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Making the Most of a Job Analysis Without In-Person Interaction

October 2, 2020

Various organizations and industries have adjusted their work processes due to COVID-19. Call it what you may – adapting, altering, accommodating – the acknowledgement that process changes may be needed have helped these businesses face these inherent challenges head-on. 

iStock-1213470229-1The job analysis, often cited as the building block of a certification program, has not been immune to these challengesAs travel and large group gatherings have been limited for most of 2020, the virtual job analysis has gained in popularity. Below we will outline how to make the most out of a job analysis without in-person interaction. This topic was presented at the ABNS conference on October 2nd, and these were the key takeaways. 

While it is true that our current circumstances have played a large role in the increased interest in virtual job analyses, it is not necessarily the only impetus. The advantages of in-person meetings, which admittedly should always be considered, are counterbalanced by the inherent limitations that they pose. Some of these limitations include the fact that: 

  • Not every job analysis decision can be made all at once in a meeting 

  • In-person meetings may inadvertently exclude certain perspectives 

  • In-person meetings are expensive 

It is the combination of these two forces, COVID-19 and the limitations of in-person meetings, that has led to a rise in the virtual job analysis. Now, let’s take a look at the steps that can be taken to run the most efficient and productive virtual job analysis meetings as possible.  

  • Communicate Early and Often – It's important to outline meeting objectives to participants beforehand. This will help to eliminate any ambiguity that may be present on the day of the meeting.   

  • Troubleshoot Technology – The software tools that help make virtual meetings possible are great, but they are not bulletproof. Provide participants with the opportunity to test out the technology that will be used before the meeting.  

  • Set Expectations – Make sure that participants know that, even though the meeting is not in-person, all interactions should still be respectful of the input and contributions of others.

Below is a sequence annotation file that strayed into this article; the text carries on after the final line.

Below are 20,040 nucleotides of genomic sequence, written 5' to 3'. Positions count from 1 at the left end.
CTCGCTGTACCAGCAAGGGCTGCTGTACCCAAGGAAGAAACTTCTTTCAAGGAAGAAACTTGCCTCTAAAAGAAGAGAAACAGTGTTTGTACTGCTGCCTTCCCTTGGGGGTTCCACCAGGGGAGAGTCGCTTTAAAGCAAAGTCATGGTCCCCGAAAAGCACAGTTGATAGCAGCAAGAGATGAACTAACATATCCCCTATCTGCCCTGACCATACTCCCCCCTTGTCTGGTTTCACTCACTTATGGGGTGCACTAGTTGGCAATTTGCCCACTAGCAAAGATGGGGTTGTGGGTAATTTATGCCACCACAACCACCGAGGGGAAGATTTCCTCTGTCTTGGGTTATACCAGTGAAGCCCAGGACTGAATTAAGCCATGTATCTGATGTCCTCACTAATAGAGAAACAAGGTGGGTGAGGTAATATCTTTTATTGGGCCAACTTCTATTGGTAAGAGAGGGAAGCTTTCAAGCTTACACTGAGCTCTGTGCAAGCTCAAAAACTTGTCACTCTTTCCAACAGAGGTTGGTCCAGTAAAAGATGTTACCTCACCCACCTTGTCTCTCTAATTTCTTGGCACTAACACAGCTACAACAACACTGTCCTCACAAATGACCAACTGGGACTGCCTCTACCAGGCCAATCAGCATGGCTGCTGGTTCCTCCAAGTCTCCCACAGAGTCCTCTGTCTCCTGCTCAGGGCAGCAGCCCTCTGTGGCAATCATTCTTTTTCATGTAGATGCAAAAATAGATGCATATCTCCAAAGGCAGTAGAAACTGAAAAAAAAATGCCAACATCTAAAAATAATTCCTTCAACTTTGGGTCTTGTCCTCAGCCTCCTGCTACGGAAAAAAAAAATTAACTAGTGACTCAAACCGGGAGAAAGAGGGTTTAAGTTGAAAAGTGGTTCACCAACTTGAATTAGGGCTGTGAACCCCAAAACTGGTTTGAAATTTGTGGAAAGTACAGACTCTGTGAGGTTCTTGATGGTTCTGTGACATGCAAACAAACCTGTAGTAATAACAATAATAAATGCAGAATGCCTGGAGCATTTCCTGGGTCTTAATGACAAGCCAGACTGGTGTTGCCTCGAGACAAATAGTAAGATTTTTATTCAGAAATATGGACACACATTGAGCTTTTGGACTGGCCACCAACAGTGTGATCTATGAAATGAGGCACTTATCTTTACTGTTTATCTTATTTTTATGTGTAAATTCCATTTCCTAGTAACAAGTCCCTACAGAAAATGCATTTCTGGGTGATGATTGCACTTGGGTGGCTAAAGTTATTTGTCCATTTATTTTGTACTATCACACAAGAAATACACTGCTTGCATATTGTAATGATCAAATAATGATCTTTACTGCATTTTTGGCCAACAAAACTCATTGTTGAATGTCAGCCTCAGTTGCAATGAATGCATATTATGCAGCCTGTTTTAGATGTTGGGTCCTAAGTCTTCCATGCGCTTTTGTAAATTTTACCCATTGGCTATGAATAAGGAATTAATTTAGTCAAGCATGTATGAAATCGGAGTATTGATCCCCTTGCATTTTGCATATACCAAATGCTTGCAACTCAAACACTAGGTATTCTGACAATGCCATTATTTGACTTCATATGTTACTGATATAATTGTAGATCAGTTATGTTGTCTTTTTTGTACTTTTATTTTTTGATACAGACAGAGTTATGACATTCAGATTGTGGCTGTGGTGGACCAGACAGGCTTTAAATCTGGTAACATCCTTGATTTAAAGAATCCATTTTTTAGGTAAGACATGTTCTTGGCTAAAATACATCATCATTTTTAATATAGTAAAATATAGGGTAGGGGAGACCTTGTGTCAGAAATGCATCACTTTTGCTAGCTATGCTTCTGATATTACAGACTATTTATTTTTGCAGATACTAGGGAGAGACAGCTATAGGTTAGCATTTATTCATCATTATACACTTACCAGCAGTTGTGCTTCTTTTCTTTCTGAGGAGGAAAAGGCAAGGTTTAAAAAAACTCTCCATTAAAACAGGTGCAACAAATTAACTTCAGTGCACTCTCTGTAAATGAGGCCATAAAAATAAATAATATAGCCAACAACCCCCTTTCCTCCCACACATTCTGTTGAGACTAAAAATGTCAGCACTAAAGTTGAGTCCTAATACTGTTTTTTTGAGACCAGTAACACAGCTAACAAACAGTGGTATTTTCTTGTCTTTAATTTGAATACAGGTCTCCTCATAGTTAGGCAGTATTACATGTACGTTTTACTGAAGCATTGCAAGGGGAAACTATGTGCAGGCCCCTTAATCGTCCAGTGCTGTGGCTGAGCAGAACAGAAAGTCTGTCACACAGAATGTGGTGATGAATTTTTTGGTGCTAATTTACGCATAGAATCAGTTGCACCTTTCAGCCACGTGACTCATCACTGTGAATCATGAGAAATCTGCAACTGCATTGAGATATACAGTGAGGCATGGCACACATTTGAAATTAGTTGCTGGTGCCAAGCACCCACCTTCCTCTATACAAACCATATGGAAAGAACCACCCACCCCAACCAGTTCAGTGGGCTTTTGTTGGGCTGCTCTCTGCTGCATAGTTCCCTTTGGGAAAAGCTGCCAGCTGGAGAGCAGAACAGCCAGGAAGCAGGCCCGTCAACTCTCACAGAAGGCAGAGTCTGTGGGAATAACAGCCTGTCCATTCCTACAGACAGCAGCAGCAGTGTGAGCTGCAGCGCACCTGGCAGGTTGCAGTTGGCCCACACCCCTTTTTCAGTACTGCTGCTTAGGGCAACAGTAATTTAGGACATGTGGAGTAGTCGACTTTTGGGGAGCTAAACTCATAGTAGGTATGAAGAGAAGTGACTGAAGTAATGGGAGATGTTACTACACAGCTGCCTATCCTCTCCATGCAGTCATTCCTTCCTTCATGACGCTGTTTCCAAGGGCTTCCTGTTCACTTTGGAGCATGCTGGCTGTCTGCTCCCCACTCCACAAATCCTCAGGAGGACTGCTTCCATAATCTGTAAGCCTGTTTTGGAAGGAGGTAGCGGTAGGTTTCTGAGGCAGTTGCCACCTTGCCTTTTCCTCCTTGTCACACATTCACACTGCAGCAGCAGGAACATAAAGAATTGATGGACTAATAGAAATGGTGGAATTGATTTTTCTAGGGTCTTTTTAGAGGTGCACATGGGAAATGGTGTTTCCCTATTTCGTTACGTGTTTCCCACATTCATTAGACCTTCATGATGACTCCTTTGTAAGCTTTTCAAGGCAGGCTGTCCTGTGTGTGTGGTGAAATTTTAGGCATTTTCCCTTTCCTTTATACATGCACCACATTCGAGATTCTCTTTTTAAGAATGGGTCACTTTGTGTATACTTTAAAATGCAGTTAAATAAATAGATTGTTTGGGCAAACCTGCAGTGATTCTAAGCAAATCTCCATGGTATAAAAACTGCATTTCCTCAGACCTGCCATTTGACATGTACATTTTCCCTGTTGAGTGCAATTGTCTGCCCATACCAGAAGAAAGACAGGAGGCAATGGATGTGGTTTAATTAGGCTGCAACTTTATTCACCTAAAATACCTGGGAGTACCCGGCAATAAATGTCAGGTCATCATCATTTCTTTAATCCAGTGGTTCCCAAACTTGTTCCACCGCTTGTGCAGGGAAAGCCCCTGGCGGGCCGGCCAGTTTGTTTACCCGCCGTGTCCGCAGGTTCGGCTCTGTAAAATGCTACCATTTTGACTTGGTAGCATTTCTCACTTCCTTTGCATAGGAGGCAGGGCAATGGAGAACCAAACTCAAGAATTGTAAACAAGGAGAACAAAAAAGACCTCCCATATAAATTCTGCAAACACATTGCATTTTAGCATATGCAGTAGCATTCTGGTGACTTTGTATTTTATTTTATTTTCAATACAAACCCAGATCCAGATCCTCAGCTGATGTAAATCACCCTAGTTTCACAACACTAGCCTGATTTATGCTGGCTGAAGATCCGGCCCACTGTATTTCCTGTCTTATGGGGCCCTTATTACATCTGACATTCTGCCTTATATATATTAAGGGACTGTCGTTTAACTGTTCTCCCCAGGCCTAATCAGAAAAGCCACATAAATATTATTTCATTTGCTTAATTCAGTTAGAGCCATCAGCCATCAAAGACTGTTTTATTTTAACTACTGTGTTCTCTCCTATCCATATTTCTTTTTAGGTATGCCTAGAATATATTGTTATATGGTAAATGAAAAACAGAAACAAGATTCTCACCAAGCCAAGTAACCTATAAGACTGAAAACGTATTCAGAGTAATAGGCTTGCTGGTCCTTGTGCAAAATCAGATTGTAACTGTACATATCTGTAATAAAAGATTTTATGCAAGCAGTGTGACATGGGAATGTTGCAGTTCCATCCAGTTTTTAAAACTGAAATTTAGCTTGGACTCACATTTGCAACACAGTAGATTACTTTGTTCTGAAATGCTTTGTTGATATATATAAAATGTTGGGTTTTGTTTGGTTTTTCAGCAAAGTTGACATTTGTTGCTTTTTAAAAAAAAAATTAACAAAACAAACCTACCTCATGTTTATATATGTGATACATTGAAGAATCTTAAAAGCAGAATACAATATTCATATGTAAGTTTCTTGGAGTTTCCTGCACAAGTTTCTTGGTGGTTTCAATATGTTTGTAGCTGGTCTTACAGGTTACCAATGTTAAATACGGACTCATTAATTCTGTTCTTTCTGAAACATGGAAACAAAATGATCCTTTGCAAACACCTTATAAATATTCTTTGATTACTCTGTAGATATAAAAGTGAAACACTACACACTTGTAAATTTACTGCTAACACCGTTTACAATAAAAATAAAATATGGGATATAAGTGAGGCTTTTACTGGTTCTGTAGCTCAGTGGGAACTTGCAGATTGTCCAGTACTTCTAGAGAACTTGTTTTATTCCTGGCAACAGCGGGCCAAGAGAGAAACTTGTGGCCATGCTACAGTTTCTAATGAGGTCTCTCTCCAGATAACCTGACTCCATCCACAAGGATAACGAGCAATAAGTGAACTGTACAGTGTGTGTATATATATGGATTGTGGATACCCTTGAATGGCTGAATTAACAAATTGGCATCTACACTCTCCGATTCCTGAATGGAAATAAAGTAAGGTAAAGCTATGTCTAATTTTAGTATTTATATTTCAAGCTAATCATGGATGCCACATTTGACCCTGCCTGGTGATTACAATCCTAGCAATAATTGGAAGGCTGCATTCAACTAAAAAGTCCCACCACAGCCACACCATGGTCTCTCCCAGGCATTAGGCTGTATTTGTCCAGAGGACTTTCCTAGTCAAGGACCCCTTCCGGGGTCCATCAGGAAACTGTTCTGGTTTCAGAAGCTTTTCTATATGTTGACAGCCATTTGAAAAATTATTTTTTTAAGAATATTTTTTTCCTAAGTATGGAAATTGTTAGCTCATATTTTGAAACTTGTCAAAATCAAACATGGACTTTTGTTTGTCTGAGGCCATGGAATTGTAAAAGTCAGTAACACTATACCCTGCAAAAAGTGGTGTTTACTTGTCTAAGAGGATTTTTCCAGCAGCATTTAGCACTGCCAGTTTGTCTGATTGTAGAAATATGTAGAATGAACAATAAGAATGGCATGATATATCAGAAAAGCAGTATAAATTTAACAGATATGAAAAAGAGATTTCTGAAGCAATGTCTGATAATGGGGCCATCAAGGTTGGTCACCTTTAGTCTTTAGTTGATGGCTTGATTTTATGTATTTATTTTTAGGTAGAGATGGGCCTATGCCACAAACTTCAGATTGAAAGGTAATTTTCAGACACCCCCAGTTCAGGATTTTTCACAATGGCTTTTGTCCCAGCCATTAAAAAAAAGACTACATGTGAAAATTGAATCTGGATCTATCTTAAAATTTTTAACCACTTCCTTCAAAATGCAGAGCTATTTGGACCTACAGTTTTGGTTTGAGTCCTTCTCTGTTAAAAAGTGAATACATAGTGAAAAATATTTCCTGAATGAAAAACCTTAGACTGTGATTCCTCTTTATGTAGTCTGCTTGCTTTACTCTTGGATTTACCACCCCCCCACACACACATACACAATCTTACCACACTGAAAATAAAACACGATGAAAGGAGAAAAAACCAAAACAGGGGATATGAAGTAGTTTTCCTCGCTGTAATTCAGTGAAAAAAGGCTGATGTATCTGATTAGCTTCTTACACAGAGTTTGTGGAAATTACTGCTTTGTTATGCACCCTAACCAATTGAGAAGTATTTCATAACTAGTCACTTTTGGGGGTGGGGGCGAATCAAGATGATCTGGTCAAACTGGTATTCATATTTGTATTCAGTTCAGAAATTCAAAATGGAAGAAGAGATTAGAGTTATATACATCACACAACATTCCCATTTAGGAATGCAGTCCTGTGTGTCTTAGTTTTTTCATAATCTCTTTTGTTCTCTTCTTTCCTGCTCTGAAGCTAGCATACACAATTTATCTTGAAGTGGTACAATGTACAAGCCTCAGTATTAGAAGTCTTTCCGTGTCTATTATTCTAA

• Take Advantage of Smaller Group Sizes and Meeting Times – Leverage the virtual format by getting creative with the participant groups and meeting times. You may have the opportunity to meet with smaller groups, and meeting times can be split (e.g., two 4-hour meetings instead of one 8-hour meeting). 

Utilizing these steps can help to maximize any virtual meeting. When considering whether to conduct a job analysis virtually or in-person, it is important to consider the pros and cons of each method. While a virtual job analysis may offer decreased costs for participant involvement as well as greater flexibility in terms of scheduling, it may also provide less incentive for participation without the added bonus of an in-person trip.

Fatigue and technology challenges must also be considered. Either way, considering the environment and challenges that are posed by either an in-person or virtual job analysis before the actual meetings can go a long way to ensuring a smooth experience for both you and your subject matter experts.  

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Cyrus Mirza, PhD Cyrus Mirza, PhD is a psychometrician at PSI and works out of PSI’s Glendale, CA office. Cyrus assists certification clients in a number of different industries and has extensive experience with job analysis, test development and validation, data analysis, and report writing. Cyrus enjoys fostering relationships with clients and developing various selection tools that are uniquely tailored to specific jobs. Cyrus earned his PhD in Industrial Organizational Psychology from the University of Houston.